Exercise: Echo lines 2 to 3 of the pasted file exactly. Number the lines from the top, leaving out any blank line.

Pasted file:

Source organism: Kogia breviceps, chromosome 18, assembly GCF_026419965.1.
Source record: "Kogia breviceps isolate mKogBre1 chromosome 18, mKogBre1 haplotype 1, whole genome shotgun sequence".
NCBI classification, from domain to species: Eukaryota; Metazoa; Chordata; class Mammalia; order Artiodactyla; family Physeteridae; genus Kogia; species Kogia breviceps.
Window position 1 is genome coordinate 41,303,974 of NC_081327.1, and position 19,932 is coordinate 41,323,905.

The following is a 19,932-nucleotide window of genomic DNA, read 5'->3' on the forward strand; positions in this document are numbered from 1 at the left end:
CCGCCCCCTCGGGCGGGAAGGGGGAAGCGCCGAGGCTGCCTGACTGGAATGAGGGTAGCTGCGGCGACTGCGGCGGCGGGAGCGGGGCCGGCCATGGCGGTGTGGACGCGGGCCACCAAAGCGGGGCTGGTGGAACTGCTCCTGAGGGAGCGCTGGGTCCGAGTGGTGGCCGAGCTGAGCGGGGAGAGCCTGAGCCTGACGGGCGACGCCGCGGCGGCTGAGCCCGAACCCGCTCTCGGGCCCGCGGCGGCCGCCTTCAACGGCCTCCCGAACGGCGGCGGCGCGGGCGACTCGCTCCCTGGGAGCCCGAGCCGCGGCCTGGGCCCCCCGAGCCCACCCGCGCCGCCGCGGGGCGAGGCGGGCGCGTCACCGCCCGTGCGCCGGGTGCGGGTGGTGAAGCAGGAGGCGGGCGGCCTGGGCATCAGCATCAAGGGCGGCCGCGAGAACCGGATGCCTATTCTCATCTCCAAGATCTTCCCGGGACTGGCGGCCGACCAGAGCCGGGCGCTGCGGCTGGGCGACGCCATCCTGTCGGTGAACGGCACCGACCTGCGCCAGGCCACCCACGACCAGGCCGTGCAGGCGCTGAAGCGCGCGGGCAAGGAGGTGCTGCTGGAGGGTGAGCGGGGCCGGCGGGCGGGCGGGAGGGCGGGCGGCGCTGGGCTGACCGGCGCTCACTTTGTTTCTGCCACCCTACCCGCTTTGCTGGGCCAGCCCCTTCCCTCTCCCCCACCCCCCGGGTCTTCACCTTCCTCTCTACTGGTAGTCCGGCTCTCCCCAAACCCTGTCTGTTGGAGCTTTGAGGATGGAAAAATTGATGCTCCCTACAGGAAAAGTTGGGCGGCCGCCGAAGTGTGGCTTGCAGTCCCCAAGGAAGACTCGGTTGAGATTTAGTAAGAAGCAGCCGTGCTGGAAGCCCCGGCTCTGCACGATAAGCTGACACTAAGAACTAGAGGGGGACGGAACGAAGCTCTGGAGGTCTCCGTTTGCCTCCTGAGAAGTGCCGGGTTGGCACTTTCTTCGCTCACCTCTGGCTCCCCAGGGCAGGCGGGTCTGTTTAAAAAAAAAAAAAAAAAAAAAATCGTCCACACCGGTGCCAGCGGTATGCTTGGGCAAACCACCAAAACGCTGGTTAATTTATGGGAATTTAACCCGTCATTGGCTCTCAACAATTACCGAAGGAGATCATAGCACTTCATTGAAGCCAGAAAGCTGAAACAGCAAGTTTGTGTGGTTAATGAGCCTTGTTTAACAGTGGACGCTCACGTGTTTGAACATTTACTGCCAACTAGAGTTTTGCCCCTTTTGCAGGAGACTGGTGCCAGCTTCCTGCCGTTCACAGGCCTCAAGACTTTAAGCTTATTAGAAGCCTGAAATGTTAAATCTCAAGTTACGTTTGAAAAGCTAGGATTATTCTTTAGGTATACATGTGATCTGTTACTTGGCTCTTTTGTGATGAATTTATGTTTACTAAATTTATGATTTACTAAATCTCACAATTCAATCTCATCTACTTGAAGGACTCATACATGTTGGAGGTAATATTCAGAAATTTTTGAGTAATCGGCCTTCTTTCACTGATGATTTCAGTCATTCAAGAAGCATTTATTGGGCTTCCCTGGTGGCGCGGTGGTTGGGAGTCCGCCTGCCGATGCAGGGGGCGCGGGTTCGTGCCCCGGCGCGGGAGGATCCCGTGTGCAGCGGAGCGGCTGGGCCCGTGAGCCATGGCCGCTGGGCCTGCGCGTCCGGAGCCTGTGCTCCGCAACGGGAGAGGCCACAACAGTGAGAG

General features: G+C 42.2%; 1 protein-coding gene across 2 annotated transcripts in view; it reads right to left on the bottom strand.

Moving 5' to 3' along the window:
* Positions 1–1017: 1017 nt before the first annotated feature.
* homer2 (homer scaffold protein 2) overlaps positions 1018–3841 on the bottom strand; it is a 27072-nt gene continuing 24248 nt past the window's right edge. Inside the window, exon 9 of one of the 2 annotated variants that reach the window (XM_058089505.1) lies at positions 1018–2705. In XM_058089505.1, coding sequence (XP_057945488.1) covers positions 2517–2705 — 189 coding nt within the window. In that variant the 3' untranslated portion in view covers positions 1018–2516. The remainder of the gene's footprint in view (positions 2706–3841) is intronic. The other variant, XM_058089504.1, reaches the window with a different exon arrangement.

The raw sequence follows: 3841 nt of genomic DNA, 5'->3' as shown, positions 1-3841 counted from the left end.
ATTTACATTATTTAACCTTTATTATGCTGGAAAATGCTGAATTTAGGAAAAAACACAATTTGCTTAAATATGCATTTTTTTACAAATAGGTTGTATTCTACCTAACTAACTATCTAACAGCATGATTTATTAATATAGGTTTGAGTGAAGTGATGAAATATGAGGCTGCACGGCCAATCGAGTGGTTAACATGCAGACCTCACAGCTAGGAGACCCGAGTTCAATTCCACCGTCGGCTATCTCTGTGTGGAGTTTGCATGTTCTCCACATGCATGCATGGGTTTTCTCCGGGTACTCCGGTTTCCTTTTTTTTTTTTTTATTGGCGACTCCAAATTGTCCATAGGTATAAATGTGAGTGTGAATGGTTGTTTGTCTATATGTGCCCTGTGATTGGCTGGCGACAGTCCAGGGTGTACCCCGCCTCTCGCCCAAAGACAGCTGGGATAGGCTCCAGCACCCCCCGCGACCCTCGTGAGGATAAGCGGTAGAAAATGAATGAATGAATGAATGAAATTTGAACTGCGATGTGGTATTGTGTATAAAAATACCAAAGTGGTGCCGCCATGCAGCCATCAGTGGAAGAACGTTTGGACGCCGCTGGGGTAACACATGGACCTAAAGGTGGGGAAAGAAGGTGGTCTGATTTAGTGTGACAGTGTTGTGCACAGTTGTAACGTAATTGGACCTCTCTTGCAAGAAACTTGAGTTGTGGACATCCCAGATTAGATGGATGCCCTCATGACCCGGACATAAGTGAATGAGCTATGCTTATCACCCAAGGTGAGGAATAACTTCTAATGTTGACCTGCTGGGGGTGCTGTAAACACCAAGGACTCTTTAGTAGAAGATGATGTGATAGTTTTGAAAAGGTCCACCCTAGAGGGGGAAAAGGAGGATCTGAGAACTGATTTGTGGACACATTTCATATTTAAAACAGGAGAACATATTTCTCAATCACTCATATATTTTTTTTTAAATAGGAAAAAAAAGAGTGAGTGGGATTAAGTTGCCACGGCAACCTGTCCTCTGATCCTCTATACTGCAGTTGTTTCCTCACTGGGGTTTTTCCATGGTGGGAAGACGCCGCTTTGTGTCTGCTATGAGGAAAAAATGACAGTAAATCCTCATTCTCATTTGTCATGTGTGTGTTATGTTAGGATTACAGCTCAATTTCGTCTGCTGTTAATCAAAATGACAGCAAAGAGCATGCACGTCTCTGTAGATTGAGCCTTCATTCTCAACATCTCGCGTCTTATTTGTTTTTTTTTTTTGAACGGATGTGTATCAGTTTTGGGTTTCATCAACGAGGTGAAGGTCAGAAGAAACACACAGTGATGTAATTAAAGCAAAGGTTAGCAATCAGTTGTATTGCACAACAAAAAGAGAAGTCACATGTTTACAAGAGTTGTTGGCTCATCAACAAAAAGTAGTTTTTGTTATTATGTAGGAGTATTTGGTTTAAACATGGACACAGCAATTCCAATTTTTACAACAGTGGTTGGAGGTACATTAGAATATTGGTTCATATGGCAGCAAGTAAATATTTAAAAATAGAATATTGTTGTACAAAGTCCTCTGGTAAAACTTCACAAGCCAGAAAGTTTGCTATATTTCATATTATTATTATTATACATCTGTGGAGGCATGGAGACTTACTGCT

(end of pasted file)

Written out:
Source record: "Kogia breviceps isolate mKogBre1 chromosome 18, mKogBre1 haplotype 1, whole genome shotgun sequence".
NCBI classification, from domain to species: Eukaryota; Metazoa; Chordata; class Mammalia; order Artiodactyla; family Physeteridae; genus Kogia; species Kogia breviceps.